On April 14, Ukraine’s parliament replaced the cabinet of unpopular Prime Minister Arseniy Yatsenyuk with one headed by Volodymyr Hroysman, who had served as parliament speaker since November 2014. A former mayor of President Petro Poroshenko’s electoral and business stronghold of Vinnytsya, Hroysman has always been in Poroshenko’s political shadow. His political experience is no match to that of Yatsenyuk; and a new wafer-thin majority in parliament would not have appointed his cabinet but for the votes, at the eleventh hour, from two factions reportedly linked to oligarchs (Tsn.ua, April 15). In short, the starting position is not impressive. But there are signs that the new cabinet will further reforms.
Hroysman’s is neither a technocratic cabinet, which was wanted by the US-born former finance minister, Natalie Jaresko, and some Western creditors, nor does it represent a wide political spectrum. It is dominated by politicians, career bureaucrats and former investment fund managers from Poroshenko’s camp, and it includes several ministers from Yatsenyuk’s party—the People’s Front—which has formed a new coalition with the Poroshenko Bloc. Both camps were tainted by corruption allegations recently. Nevertheless, as long as it needs foreign assistance, the new government is likely to continue the reforms started by the previous one, under pressure from the creditors who, in exchange for reforms, pledged some $30 billion in assistance in 2014, following the ouster of the kleptocratic government of former president Viktor Yanukovych.
Although the economy bottomed out recently, it remains weak, so support from creditors—first and foremost the International Monetary Fund (IMF), the United States and the European Union—is essential. However, the IMF has been delaying the allocation of the third $1.7 billion tranche of its Extended Fund Facility loan since last fall, first because of differences with the government over tax policies, later on because of uncertainty over the ruling coalition and the government, and most recently the IMF was disappointed with the Yatsenyuk cabinet’s failure to increase gas tariffs for households from April 1, as agreed with the IMF last year (Epravda.com.ua, March 31).
US Assistant Secretary of State Victoria Nuland told Hroysman, on her visit to Kyiv, on April 26, that Ukraine would receive $1 billion in loan guarantees promised by Washington only when the laws needed to resume cooperation with the IMF are adopted (Zn.ua, April 27). The EU, which suspended assistance recently, also requires re-engagement with the IMF, visiting European Commissioner Johannes Hahn said (President.gov.ua, April 20). Poroshenko’s economy aide Dmytro Shymkiv noted that the parliament would need to pass 19 bills to meet IMF requirements (Liga.net, April 19). This may be an uphill struggle, given the thin majority backing Hroysman and the unpopularity of the measures supported by the IMF.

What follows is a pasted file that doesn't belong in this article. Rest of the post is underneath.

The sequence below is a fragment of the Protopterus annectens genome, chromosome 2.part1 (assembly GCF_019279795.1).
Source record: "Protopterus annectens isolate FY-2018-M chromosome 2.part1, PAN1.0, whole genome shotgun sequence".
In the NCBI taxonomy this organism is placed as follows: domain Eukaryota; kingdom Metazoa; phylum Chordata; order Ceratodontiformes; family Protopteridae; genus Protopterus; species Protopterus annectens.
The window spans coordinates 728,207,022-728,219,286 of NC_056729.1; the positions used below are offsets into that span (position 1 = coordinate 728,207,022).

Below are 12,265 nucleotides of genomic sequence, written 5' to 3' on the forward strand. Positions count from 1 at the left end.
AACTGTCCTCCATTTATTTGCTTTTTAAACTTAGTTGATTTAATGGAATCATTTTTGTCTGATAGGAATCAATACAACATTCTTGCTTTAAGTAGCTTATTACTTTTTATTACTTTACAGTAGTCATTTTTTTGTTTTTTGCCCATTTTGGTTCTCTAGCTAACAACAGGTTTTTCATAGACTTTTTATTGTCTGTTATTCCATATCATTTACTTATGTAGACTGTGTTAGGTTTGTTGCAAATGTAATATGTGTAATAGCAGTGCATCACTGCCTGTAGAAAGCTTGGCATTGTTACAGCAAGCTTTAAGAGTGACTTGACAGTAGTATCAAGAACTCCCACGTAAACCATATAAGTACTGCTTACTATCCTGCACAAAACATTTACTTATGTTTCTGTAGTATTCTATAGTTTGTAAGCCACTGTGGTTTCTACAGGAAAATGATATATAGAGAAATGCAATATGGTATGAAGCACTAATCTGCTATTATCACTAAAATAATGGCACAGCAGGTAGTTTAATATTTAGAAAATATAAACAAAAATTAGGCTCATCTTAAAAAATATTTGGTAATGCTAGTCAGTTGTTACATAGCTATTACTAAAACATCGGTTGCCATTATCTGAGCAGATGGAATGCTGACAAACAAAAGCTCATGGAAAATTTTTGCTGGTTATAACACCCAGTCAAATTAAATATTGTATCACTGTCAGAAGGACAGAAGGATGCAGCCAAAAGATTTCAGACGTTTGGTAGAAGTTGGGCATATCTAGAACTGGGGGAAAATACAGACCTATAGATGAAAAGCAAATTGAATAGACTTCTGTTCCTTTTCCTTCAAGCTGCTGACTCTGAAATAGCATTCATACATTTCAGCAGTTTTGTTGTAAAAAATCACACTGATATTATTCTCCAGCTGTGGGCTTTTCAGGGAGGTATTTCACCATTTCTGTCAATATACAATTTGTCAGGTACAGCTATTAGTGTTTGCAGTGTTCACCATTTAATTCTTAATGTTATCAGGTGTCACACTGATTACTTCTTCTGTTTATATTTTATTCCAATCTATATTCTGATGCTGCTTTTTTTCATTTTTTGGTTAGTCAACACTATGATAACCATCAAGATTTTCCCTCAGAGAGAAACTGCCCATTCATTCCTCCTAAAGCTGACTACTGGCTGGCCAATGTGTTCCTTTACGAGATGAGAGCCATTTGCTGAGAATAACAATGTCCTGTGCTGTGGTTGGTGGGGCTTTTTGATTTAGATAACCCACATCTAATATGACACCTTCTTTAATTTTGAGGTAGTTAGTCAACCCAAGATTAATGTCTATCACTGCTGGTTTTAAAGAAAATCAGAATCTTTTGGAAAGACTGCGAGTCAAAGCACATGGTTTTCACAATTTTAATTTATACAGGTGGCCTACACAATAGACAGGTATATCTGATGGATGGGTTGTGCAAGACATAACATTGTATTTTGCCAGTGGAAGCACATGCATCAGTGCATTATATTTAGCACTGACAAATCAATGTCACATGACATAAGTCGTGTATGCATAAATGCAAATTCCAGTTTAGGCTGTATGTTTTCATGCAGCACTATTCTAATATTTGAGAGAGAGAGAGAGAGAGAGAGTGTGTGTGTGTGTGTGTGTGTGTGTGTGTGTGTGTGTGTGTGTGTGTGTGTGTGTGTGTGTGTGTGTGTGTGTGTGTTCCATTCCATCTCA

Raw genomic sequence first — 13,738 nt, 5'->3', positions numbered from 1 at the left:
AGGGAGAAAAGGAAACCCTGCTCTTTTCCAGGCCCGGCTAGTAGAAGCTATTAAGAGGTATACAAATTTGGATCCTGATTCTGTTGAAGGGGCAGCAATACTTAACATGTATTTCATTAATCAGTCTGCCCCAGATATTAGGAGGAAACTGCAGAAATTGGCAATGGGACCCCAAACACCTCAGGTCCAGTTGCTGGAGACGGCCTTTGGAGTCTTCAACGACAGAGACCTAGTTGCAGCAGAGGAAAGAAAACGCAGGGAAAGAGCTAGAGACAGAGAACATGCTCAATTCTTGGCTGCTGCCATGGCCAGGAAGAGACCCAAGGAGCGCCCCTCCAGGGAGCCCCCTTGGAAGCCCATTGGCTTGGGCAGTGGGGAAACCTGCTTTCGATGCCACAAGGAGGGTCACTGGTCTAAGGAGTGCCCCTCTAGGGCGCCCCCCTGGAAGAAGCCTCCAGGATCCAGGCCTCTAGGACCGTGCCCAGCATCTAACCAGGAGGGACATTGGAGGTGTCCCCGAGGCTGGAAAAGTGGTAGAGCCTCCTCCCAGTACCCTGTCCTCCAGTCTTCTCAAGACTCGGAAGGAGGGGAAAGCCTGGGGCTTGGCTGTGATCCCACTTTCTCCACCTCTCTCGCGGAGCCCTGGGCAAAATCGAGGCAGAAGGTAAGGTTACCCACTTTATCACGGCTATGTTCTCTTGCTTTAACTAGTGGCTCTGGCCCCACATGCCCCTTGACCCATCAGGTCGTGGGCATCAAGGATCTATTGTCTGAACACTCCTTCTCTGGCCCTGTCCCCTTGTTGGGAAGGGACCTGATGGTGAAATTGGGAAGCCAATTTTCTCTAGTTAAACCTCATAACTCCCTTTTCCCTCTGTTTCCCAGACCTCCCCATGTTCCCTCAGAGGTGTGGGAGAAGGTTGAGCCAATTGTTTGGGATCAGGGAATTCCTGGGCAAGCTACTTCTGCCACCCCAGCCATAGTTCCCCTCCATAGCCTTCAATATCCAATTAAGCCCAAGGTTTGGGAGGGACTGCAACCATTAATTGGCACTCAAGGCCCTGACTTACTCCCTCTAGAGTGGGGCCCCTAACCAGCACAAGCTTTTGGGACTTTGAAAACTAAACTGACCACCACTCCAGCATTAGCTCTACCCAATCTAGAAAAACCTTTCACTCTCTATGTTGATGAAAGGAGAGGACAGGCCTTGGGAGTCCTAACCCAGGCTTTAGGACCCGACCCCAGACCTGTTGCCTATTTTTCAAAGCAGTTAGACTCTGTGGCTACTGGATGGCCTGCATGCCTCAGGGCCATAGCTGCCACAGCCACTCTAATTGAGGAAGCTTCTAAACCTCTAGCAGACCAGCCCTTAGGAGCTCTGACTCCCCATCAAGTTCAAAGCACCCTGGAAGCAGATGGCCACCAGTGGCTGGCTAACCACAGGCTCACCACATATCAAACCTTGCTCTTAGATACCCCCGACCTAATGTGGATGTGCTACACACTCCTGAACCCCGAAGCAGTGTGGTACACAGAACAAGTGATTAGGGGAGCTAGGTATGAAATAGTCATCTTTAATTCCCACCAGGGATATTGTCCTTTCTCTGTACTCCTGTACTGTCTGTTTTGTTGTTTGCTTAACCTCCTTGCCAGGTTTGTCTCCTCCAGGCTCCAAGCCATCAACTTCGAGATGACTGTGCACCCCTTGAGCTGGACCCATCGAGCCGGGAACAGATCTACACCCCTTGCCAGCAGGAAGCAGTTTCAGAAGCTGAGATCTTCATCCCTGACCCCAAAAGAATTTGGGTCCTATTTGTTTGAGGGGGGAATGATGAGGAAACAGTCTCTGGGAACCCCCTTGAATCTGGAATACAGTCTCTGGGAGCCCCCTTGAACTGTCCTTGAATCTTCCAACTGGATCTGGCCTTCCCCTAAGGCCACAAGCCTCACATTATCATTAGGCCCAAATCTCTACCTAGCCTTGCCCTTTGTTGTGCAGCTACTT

Against the odds, the Hroysman team appears determined to meet its obligations to the IMF. The new minister of finance, Oleksandr Danylyuk, said in an interview immediately after his appointment that cooperation with the IMF would be his priority number one (Gazeta.zn.ua, April 15). Hroysman said the government would have to hike gas tariffs for households, both because it had been agreed with the IMF and because artificially low tariffs are conducive to corruption (24tv.ua, April 20). Hroysman’s first deputy, Stepan Kubiv, said the government hoped to receive the $1.7 billion from the IMF by July (UNIAN, April 19).
Presenting his cabinet’s action plan to the parliament, Hroysman pledged to continue adopting EU legislative and international accounting standards as well as international management standards for state companies, ensure a transparent privatization, crack down on corruption at the fiscal service, approve a new tax code, and introduce a moratorium on changes to it (Rbc.ua, April 14). All of this is required by both creditors and the provisions of the Ukraine-EU association and free trade deal, which is yet to formally come into force.
There are no more expats among government ministers, such as Jaresko or former economy minister Aivaras Abromavicius, from Lithuania, whose accusations of corruption against the Poroshenko team triggered the government crisis last February. But the new government continues to seek expertise from foreign economists and managers. It has appointed Wojciech Balczun, who used to manage successful Polish state firms, to head the state railway company Ukrzaliznytsia (112.ua, April 20). Three former executives of multinationals, including BP and ConocoPhillips, were appointed to the five-member supervisory board of the state oil and gas behemoth, Naftohaz Ukrainy (Naftogaz.com, April 22). Ihor Smilyansky, who has worked for the KPMG consultancy in the US for many years, will head the notoriously inefficient state postal company, Ukrposhta (24tv.ua, April 20). They had been selected by the Abromavicius team, but will work under Hroysman.
Finally, Poroshenko appointed Leszek Balcerowicz, the architect of the successful Polish reforms in the 1990s, as his representative in the Hroysman cabinet. Balcerowicz will also co-chair with former Slovak Finance Minister Ivan Miklos the newly established group of advisors to support reforms (President.gov.ua, April 22). Incidentally, Miklos advised also to Jaresko and Abromavicius. It had long been rumored that Balcerowicz, who is greatly respected by pro-Western and pro–free market forces in Ukraine, would be invited to Kyiv.
Ukraine faces the formidable challenges of withstanding the hybrid war waged by Russia and turning around the economy, which is nowhere near its pre-2008 level. For the time being, the country appears on the right track, but the Hroysman cabinet has yet to make sure that deeds match words.